But it was later revealed that one of Guskiewicz’s vice-chancellors, Clayton Somers, was directly involved in crafting the controversial settlement.
That twist outraged some UNC faculty.
"It’s surprising that senior leadership, the chancellor, would maintain we had no involvement in it when it appears we did," Eric Muller, a member of UNC’s Faculty Executive Committee, said to NC Newsline in 2021.
Judge Allan Baddour ruled to void the $2.5 million settlement in February 2020, arguing the Sons of Confederate Veterans didn’t have standing in the case. The decision was celebrated by many UNC student groups, who had previously worked to reverse the settlement.
"Today’s court ruling leaves many questions to be answered regarding the ownership and disposition of the monument," Guskiewicz said in a statement released shortly after the decision. "However I stand behind and reaffirm what I have said for over two years: The monument does not belong on our campus."
Following the Supreme Court’s June 29 decision to outlaw affirmative action in college admissions, UNC announced that it would offer free tuition to students whose families earn less than $80,000 annually.
In the July 7 statement, Guskeiwicz wrote, "we want to make sure students know that financial constraints should not stand in the way of their dreams."
According to the statement, the university also hired outreach officers to spread the word of the policy in under-resourced communities, as well as to recruit students from across the state who would be eligible for the program.
The university had long been at the forefront of the debate surrounding race-based college admissions.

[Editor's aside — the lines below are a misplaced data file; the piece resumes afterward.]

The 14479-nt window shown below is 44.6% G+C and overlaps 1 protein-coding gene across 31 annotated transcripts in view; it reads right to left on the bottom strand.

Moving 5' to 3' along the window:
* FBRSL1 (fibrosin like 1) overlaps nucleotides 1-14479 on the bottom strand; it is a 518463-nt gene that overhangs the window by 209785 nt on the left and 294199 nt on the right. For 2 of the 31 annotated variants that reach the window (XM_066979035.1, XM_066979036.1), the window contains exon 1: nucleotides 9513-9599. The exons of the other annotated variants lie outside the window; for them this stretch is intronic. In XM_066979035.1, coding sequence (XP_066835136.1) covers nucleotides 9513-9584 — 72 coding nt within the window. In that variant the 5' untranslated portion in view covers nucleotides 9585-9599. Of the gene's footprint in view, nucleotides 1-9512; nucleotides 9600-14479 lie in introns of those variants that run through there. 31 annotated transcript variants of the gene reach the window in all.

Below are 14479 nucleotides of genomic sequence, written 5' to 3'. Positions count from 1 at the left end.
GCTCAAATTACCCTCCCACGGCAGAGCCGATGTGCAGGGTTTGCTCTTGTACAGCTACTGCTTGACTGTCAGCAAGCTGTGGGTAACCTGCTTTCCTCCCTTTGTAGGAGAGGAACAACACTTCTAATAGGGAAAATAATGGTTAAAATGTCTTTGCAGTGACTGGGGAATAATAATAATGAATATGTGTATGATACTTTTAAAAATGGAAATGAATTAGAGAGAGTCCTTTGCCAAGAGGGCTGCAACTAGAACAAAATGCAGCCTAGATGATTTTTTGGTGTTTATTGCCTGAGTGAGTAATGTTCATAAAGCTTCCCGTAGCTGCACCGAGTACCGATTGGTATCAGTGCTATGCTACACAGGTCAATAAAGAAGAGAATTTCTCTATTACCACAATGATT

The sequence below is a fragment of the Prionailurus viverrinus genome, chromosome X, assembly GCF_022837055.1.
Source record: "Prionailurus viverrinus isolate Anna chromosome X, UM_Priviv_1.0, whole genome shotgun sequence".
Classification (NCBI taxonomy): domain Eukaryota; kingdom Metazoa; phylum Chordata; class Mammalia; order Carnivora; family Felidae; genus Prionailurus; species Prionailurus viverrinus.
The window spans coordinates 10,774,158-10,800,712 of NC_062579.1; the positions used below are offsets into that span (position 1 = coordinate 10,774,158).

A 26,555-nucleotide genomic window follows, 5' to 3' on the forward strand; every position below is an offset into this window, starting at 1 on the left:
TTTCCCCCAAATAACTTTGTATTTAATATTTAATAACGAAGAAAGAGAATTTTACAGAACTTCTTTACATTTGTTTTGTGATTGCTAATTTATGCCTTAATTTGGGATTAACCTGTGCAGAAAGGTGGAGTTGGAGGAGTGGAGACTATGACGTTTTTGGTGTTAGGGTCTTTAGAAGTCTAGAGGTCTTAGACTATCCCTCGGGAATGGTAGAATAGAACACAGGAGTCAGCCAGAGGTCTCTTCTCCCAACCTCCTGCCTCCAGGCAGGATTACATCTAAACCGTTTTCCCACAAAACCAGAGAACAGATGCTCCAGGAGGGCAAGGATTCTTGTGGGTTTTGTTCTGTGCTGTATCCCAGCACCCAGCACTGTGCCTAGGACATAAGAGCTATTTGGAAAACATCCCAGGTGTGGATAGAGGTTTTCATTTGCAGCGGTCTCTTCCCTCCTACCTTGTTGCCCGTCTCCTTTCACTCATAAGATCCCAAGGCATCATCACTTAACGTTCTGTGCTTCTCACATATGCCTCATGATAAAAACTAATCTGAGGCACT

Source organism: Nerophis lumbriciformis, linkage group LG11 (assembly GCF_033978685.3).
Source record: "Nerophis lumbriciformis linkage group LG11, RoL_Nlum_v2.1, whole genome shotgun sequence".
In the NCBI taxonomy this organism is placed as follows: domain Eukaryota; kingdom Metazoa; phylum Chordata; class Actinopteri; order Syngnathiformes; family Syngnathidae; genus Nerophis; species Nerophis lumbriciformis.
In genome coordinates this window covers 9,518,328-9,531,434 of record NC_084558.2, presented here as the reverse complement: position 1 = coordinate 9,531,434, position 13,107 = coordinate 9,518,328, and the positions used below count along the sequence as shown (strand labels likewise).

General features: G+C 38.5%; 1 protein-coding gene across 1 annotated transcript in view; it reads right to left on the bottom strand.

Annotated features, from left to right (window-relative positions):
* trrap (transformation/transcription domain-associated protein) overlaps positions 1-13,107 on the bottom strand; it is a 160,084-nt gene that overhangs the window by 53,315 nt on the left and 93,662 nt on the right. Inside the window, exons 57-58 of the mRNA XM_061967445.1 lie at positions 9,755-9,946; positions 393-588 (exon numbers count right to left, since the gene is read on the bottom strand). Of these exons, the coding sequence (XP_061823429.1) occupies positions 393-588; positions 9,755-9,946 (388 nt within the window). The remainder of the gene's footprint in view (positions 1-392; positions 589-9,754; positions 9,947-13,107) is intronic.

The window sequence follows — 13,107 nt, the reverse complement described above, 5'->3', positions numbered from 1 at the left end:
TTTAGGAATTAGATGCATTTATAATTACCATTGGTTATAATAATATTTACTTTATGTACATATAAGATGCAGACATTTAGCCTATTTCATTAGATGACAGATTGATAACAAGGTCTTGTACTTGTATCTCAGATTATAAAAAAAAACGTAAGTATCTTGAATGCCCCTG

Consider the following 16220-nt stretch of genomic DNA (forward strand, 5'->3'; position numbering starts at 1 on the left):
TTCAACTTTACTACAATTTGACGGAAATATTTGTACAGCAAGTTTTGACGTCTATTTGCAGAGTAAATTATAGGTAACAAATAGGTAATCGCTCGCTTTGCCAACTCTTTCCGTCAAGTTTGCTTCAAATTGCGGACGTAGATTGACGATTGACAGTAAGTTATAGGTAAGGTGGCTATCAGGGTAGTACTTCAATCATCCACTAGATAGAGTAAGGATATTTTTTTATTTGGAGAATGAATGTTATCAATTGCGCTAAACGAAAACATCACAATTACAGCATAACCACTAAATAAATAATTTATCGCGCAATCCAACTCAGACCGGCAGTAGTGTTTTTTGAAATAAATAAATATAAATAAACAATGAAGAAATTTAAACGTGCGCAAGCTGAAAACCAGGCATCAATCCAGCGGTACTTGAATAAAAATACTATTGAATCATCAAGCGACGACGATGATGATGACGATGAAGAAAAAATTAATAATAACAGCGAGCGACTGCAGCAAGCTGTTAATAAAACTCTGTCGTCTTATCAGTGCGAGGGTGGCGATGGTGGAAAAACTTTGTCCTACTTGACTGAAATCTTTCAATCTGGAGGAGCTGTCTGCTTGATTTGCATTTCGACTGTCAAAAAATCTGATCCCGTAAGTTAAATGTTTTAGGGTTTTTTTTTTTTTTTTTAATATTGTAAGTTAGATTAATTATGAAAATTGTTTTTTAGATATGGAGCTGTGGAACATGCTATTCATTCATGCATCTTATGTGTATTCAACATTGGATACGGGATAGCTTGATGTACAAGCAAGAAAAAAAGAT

In 2014, the Virginia-based conservative group Students For Fair Admissions sued the university, arguing that the university’s consideration of race in admissions violated the Equal Protection Clause of the Constitution.
In 2014, the group also sued Harvard, a private institution, for considering race in admissions.
The group argued that despite the universities' goals of curbing racial discrimination in college admissions, white and Asian Americans were disadvantaged by the universities' admissions practices.
On Oct. 19, 2021, U.S. District Judge Loretta Biggs ruled that UNC could continue to consider race as a factor in the admissions process. Biggs wrote that she used the U.S. Supreme Court’s University of Texas precedent, which ruled that universities could consider race in admissions in specific ways that would improve diversity.
A federal judge also upheld Harvard’s admissions practice in 2019.
However, on Jan. 24, 2023, the Supreme Court, which gained a 6-3 conservative majority during the Trump administration, agreed to hear challenges to the two decisions.
The Supreme Court’s eventual overturning of the previous decisions forced UNC to find other ways of achieving its goals of diversity.
In the statement written to the UNC community, Guskeiwicz wrote, "Our University's commitment to access and affordability and supporting a culture of belonging for everyone does not change with last week's ruling."